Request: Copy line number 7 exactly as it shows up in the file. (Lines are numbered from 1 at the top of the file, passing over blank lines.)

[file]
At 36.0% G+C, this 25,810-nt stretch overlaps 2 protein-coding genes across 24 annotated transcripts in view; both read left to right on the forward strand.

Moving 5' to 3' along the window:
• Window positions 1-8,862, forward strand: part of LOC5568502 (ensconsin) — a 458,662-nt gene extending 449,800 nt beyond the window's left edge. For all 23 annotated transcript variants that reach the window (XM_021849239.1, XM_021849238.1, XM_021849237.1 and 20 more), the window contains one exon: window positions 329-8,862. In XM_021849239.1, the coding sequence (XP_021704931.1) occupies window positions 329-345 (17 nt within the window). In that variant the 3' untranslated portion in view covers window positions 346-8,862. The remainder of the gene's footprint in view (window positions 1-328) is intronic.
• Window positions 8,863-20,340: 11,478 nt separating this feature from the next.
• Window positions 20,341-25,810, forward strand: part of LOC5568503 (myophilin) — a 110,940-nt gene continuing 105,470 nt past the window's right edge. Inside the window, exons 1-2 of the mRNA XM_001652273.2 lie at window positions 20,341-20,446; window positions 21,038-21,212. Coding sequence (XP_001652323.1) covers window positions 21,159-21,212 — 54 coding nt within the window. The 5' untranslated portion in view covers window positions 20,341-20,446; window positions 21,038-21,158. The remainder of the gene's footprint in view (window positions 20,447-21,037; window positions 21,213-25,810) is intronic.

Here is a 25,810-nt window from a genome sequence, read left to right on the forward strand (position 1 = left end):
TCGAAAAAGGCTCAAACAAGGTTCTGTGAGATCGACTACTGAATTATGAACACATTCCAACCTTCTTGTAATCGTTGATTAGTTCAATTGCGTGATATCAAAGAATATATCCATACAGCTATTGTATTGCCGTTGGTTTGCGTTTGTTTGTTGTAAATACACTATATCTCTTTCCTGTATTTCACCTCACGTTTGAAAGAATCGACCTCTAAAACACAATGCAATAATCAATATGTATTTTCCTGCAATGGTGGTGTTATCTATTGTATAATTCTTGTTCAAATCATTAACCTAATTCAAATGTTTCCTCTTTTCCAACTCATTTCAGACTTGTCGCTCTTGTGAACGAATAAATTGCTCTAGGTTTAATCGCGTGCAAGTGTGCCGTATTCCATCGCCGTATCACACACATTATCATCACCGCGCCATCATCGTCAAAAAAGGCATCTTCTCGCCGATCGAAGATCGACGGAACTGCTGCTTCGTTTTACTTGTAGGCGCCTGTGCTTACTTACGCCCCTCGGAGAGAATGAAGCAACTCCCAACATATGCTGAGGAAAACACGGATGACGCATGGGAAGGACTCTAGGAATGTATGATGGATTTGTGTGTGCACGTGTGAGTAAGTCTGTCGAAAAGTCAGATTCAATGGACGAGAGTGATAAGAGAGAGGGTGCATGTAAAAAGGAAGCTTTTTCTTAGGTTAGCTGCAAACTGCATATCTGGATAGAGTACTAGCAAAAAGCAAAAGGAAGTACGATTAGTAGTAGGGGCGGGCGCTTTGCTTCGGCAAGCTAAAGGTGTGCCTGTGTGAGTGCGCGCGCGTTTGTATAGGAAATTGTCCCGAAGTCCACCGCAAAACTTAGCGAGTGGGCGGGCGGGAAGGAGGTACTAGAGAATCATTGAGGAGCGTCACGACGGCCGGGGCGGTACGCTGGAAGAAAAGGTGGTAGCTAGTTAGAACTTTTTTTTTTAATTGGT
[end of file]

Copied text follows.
TCGAAAAAGGCTCAAACAAGGTTCTGTGAGATCGACTACTGAATTATGAACACATTCCAACCTTCTTGTAATCGTTGATTAGTTCAATTGCGTGATATCAAAGAATATATCCATACAGCTATTGTATTGCCGTTGGTTTGCGTTTGTTTGTTGTAAATACACTATATCTCTTTCCTGTATTTCACCTCACGTTTGAAAGAATCGACCTCTAAAACACAATGCAATAATCAATATGTATTTTCCTGCAATGGTGGTGTTATCTATTGTATAATTCTTGTTCAAATCATTAACCTAATTCAAATGTTTCCTCTTTTCCAACTCATTTCAGACTTGTCGCTCTTGTGAACGAATAAATTGCTCTAGGTTTAATCGCGTGCAAGTGTGCCGTATTCCATCGCCGTATCACACACATTATCATCACCGCGCCATCATCGTCAAAAAAGGCATCTTCTCGCCGATCGAAGATCGACGGAACTGCTGCTTCGTTTTACTTGTAGGCGCCTGTGCTTACTTACGCCCCTCGGAGAGAATGAAGCAACTCCCAACATATGCTGAGGAAAACACGGATGACGCATGGGAAGGACTCTAGGAATGTATGATGGATTTGTGTGTGCACGTGTGAGTAAGTCTGTCGAAAAGTCAGATTCAATGGACGAGAGTGATAAGAGAGAGGGTGCATGTAAAAAGGAAGCTTTTTCTTAGGTTAGCTGCAAACTGCATATCTGGATAGAGTACTAGCAAAAAGCAAAAGGAAGTACGATTAGTAGTAGGGGCGGGCGCTTTGCTTCGGCAAGCTAAAGGTGTGCCTGTGTGAGTGCGCGCGCGTTTGTATAGGAAATTGTCCCGAAGTCCACCGCAAAACTTAGCGAGTGGGCGGGCGGGAAGGAGGTACTAGAGAATCATTGAGGAGCGTCACGACGGCCGGGGCGGTACGCTGGAAGAAAAGGTGGTAGCTAGTTAGAACTTTTTTTTTTAATTGGT